- The Washington Times - Wednesday, February 6, 2002

The Maryland General Assembly yesterday overwhelmingly chose Delegate Nancy K. Kopp, Montgomery County Democrat, as state treasurer.
Speaking from the House floor after her election, Mrs. Kopp told her colleagues it was not an easy choice to leave the legislature, where she had served 27 years, but that it would be an honor to serve them as treasurer.
"I'm very excited," said Mrs. Kopp, 58. "It's daunting."
She likely will be sworn into the $100,000-a-year job next week.
The election resulted when Treasurer Richard N. Dixon, 63, announced last month he was resigning because of bad health. Diabetes caused loss of sight in one eye and amputation of a toe, he said.
Of the General Assembly's 188 delegates and senators, 133 voted for Mrs. Kopp and 33 for Delegate Pauline Menes, Prince George's County Democrat. The remaining votes went to eight other members without organized support.
As treasurer, Mrs. Kopp will oversee the state's $28 billion pension system, control Maryland's investments and bank accounts, and recommend state debt limits.
She also becomes the third member of the Board of Public Works, which controls all major state contracts and helps set state policies in areas such as school construction, transportation and land preservation. The board's other members are Gov. Parris N. Glendening and Comptroller William Donald Schaefer, who have frequently and bitterly opposed each other on various board issues.
The treasurer is the legislature's representative on the board, and Mrs. Kopp acknowledged that in her remarks yesterday.
"My total loyalty is to the legislature, to its members and all of the regions of the state. I will be working with and for you," she said, adding that she expects no problems on the Board of Public Works. "I have worked in the past with Mr. Schaefer when he was governor and with Mr. Glendening."
Mrs. Kopp, who lives in Bethesda, is the second woman to assume the treasurer's post. The first was Lucille Maurer, also of Montgomery County, who served from 1987 until 1996, when Mr. Dixon took the reins. He was the first black treasurer.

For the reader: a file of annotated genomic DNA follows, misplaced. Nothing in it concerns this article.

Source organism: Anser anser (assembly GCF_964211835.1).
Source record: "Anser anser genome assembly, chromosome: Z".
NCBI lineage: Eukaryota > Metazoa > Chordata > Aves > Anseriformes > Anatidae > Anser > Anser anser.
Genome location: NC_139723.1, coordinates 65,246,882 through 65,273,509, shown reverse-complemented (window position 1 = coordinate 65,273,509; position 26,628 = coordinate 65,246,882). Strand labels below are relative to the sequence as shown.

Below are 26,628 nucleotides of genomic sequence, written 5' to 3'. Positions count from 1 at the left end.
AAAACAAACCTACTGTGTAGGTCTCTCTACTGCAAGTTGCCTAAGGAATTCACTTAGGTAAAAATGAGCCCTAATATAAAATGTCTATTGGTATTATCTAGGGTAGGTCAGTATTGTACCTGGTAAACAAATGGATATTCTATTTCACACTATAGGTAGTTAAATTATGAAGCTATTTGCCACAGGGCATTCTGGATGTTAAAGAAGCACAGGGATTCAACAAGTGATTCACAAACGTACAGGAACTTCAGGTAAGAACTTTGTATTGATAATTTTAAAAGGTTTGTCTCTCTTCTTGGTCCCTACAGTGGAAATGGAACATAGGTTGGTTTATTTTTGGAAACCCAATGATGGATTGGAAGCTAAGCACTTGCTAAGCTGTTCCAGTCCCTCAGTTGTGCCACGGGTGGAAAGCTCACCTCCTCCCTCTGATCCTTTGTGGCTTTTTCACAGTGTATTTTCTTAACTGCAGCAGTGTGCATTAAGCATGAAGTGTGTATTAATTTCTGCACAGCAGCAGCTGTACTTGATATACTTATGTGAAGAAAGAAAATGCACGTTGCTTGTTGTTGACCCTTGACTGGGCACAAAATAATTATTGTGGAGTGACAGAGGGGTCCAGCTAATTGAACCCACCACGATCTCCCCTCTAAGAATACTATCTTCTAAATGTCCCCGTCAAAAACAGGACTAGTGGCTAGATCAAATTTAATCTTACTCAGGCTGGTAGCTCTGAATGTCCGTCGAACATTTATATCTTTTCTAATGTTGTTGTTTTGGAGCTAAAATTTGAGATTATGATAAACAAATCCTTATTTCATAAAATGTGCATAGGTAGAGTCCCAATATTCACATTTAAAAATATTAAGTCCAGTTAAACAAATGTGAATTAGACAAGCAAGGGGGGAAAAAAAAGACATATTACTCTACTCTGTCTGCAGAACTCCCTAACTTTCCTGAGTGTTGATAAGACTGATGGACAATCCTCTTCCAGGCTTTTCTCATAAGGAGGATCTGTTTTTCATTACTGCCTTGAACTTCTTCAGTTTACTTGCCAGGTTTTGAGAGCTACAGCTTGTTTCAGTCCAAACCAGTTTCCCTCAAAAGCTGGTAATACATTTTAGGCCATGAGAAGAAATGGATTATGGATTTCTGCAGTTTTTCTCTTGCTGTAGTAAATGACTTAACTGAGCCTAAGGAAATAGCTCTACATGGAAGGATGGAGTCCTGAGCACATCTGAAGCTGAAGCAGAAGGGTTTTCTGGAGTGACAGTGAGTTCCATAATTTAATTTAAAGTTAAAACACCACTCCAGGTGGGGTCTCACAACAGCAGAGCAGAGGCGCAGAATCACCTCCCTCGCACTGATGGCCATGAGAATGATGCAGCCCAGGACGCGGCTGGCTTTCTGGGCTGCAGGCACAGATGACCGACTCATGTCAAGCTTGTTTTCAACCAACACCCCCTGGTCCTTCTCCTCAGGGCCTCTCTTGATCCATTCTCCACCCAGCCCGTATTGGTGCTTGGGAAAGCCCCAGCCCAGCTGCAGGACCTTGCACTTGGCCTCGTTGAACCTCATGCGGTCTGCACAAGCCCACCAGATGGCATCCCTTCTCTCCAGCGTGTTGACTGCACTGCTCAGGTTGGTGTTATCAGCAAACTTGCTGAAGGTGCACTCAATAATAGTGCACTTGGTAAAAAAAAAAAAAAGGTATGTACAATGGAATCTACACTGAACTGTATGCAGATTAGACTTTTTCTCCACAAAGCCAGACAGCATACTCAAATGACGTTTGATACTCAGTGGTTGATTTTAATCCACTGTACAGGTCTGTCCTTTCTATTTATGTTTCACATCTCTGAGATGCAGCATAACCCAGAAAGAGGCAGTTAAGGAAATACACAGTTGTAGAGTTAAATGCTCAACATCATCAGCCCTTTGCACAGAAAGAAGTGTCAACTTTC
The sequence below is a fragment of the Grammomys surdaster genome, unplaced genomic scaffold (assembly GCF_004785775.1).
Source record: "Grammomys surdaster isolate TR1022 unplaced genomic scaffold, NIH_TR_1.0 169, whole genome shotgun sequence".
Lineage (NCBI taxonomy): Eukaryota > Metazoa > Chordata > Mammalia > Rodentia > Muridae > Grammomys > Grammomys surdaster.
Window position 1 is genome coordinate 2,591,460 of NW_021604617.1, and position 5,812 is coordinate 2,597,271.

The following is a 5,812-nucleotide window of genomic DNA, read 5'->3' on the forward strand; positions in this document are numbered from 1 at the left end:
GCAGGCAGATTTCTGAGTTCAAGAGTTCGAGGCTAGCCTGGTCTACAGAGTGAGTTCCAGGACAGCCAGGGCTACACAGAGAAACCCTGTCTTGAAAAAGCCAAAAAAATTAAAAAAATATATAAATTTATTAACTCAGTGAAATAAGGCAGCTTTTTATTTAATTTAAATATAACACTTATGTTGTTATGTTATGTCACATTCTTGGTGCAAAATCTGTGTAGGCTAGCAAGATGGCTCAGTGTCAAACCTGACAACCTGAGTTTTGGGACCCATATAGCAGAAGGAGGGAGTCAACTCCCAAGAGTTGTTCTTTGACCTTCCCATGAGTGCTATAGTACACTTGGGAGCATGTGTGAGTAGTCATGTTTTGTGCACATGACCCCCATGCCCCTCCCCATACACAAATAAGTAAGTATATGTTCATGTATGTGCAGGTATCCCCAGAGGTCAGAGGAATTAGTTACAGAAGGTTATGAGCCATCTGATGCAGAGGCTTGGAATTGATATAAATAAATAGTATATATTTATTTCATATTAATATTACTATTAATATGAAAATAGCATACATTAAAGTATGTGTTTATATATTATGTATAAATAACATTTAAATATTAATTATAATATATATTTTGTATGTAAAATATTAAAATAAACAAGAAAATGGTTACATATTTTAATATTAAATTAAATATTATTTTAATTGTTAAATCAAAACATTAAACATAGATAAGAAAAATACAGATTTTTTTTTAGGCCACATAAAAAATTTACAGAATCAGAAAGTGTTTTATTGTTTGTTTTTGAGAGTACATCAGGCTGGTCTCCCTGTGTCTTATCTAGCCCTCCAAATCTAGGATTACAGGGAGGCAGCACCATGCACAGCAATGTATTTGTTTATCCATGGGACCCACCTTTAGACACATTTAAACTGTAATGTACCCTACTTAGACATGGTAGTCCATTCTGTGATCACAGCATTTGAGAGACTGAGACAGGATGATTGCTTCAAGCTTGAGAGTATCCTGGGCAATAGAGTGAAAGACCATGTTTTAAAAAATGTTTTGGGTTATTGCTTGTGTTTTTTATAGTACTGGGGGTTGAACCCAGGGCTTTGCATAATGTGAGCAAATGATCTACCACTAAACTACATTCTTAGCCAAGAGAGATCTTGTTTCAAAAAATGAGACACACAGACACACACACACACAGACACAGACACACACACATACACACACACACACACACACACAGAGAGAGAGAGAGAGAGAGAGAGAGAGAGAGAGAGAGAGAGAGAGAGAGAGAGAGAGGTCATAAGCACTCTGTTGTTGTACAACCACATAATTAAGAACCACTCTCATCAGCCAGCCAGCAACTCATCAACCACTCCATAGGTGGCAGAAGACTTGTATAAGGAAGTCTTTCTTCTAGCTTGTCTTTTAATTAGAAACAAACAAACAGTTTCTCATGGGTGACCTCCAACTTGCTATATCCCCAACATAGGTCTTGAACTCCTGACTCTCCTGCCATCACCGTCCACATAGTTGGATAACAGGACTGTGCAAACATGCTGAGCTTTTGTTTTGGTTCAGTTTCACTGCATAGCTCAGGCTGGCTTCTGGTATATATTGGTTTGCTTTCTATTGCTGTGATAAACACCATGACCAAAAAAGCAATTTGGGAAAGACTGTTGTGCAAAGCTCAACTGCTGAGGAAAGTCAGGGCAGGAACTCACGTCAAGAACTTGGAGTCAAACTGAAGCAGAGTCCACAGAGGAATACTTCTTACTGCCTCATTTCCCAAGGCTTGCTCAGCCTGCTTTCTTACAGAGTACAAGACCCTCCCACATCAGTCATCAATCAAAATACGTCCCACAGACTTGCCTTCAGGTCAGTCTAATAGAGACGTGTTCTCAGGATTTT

Delegate Marilyn Goldwater, Montgomery County Democrat, said Mrs. Maurer "would be beaming broadly now." Mrs. Maurer died in 1996.
Montgomery County Executive Douglas M. Duncan was delighted at Mrs. Kopp's election. "I think it's great," he said. "I urged her to apply. She's going to do a great job."
"I supported her. She is honest. She has integrity," said Delegate Robert Flanagan, Howard County Republican. "Nancy Kopp and I do not agree on a lot of things [but] every once in a while around here, people make a good choice."
As a member of the House Appropriations Committee, Mrs. Kopp has helped shape the state budget for nearly three decades and has extensive knowledge of where state funds come from and how they are spent.
Mrs. Kopp, born in Coral Gables, Fla., on Dec. 7, 1943, is a former student of political philosophy with degrees from Wellesley College and the University of Chicago. She said being treasurer may allow her to drive home every night.
"For 30 years, my life has revolved around this General Assembly. For 30 years, I haven't been home in February or March," she said.
This article is based in part on wire service reports.

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